Paul Babeu: More Details of Alleged Threats Emerge in $1 Million Claim Babeu's Ex-Lover Files Against Pinal County and Sheriff
Did Pinal County Sheriff Paul Babeu employ another law enforcement officer to pressure Jose Orozco, the sheriff's ex-boyfriend, to keep quiet about his relationship with the sheriff?
Orozco believes so, and he revealed that detail in a $1 million claim his attorneys filed on March 2 against Pinal County and Babeu for various alleged wrongs, including a violation of his civil rights.
"Mr. Orozco received a telephone call on September 5, 2011, at approximately 2:30 a.m. from a person whom Mr. Orozco believes was in law enforcement per Sheriff Babeu's request. After he identified himself and who he was calling for, Mr. Orozco hung up the phone," according to the claim.
The claim, a precursor to a lawsuit, also includes further details of what Orozco was doing online that was riling up Babeu and his attorney, Chris DeRose.
In a January 11 e-mail, DeRose chastised Melissa Weiss-Riner, Orozco's attorney, for not keeping the reins on her client.
He wrote," This is your client," and attached the following web comment he apparently believed that Orozco posted on Chino Valley News' website.
"This guys portraits himself as a public service helper, as hero," Orozco commented on a news story about Babeu. "The facts are his own speech and a microphone. he makes false statements and alter statistics. The real paul babeu is the one who has a profile on www.adam4adam.com advertising for sex with photo t-shirtless and dirty conversations with gays. For all conservatives, being gay is a big issue, but having a weird sexual behavior with young males and dishonesty is a really big trouble for this superstar." [sic]
Attorneys for both parties -- Babeu and Orozco -- had agreed that their clients would walk away and leave each other alone. In DeRose's heavy-handed e-mail to Weiss-Riner, he wrote that "lawyers who don't deliver what they promise are found out in a hurry."
Found out in a hurry?
Was he going to report her to the Arizona Bar Association over allegations that her client posted his opinion on a news story?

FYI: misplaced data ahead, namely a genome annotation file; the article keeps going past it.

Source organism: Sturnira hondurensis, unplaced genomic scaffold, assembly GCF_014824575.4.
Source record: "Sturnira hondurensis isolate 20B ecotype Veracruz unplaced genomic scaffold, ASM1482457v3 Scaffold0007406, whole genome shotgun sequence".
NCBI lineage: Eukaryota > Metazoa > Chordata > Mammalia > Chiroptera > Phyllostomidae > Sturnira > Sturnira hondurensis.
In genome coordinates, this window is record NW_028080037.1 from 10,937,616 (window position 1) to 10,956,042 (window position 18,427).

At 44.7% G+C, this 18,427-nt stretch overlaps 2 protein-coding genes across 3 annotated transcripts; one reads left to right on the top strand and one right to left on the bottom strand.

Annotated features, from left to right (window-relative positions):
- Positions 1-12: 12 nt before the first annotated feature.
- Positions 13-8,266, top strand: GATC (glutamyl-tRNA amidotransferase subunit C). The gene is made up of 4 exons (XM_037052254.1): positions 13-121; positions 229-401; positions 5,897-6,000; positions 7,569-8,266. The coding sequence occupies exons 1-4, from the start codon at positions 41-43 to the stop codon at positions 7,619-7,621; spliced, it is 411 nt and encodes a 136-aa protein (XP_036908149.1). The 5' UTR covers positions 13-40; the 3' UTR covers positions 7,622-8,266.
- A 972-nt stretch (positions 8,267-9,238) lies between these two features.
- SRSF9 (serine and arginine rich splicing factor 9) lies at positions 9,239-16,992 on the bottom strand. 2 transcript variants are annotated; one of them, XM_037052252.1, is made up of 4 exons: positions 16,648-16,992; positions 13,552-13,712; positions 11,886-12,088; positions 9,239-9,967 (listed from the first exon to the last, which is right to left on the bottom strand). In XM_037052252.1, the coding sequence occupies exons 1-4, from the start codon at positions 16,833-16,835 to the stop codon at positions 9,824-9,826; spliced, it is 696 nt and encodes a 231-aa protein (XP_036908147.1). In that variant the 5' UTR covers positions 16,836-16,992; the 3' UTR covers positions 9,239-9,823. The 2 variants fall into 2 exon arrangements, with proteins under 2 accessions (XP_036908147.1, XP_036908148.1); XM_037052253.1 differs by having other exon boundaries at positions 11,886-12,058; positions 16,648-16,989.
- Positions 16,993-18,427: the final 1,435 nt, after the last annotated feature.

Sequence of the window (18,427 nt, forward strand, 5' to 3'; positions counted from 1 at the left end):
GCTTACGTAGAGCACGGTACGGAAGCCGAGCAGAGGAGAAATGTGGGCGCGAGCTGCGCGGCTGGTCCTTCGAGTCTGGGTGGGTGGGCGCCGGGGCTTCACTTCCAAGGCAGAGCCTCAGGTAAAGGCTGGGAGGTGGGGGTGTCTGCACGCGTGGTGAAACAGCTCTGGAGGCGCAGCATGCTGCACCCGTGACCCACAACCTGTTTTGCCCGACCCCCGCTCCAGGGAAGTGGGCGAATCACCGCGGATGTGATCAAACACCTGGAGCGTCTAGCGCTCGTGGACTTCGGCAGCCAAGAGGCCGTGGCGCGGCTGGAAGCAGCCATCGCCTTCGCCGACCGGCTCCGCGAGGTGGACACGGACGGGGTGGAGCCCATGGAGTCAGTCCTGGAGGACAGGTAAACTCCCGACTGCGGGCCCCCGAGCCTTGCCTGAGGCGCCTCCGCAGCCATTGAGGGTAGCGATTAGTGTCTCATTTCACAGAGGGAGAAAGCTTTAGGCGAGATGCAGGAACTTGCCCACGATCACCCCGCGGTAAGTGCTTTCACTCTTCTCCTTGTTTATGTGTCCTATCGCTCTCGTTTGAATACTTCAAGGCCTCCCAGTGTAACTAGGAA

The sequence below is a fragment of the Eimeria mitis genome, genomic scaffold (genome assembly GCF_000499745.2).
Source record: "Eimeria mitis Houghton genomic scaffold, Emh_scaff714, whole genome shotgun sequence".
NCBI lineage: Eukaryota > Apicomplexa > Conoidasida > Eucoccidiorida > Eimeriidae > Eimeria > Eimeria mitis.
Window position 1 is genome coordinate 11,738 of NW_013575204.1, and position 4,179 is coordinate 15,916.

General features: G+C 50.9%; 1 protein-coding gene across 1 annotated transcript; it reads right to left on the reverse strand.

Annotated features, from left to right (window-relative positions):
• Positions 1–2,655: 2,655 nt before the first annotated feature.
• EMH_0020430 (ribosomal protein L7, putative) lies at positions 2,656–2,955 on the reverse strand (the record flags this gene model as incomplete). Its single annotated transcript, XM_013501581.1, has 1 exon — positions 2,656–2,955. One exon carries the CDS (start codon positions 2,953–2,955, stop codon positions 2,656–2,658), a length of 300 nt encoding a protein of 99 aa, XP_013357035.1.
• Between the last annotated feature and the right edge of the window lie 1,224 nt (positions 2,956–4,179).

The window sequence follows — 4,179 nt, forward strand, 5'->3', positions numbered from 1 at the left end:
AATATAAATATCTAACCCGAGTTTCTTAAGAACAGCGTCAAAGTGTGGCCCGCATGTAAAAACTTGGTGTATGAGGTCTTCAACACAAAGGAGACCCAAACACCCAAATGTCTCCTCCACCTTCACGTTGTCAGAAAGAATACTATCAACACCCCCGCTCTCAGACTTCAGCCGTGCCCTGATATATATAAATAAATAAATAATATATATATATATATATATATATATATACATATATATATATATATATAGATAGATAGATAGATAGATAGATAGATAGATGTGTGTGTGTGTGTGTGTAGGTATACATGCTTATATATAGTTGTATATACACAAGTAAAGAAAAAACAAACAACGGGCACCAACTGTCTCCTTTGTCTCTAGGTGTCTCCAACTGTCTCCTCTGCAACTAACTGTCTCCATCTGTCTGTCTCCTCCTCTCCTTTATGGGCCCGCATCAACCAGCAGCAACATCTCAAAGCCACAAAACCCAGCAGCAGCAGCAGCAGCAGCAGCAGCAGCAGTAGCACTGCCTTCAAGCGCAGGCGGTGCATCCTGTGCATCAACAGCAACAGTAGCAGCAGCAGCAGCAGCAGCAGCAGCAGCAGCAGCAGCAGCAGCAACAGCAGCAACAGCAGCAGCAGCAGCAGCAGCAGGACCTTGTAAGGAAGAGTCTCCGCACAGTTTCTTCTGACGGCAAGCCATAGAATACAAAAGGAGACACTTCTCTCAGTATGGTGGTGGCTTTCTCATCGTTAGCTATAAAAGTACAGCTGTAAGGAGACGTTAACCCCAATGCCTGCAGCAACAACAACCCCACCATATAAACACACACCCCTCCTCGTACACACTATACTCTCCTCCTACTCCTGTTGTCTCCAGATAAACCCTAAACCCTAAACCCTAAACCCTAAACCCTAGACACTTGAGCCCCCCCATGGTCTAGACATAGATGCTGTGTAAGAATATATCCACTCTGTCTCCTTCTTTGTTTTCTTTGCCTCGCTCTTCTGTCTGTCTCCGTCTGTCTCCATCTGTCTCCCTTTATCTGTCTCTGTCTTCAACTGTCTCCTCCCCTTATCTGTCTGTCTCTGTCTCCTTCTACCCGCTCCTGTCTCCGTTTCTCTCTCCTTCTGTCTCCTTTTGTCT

And, well, as it turns out, the comment does have truth in it.
Let's break down the comment attributed to Orozco:
This guys portraits himself as a public service helper, as hero.
[Babeu] described the accomplishments of his department under his leadership as "nothing short of Herculean," especially in the way he has cut emergency response time in half. -- Babeu on Newsmax.TV
The facts are his own speech and a microphone. he makes false statements and alter statistics.
The Arizona Republic showcased two fact-checks and found that there was little, if any, evidence to support claims that the sheriff was publicly making about the number of illegal immigrants who enter the United States through Arizona and the number of drug cartel cells in Pinal County.
The real paul babeu is the one who has a profile on www.adam4adam.com advertising for sex with photo t-shirtless and dirty conversations with gays.
New Times published (and it's linked above) a screen shot of Babeu's profile on adam4adam.com, and during a press conference, the sheriff said he didn't deny the authenticity of the photos. We also published excepts of explicit text messages that Pinal County's top cop had the poor judgement to send to an individual he didn't even know.
For all conservatives, being gay is a big issue.
Social conservatives oppose certain rights for gay individuals, including the right to legally marry.
But having a weird sexual behavior with young males and dishonesty is a really big trouble for this superstar.
Lucy Babeu, Paul Babeu's sister, alleges the sheriff was involved in a relationship with a 17-year-old boy who attended the DeSisto School in Massachusetts -- an institution for troubled teens where Babeu served as headmaster and executive director.
And clearly, it has caused "really big trouble" for Babeu, whose approval ratings have plummeted in recent polls.
Get the This Week's Top Stories Newsletter
Every week we collect the latest news, music and arts stories — along with film and food reviews and the best things to do this week — so that you’ll never miss Phoenix New Times' biggest stories.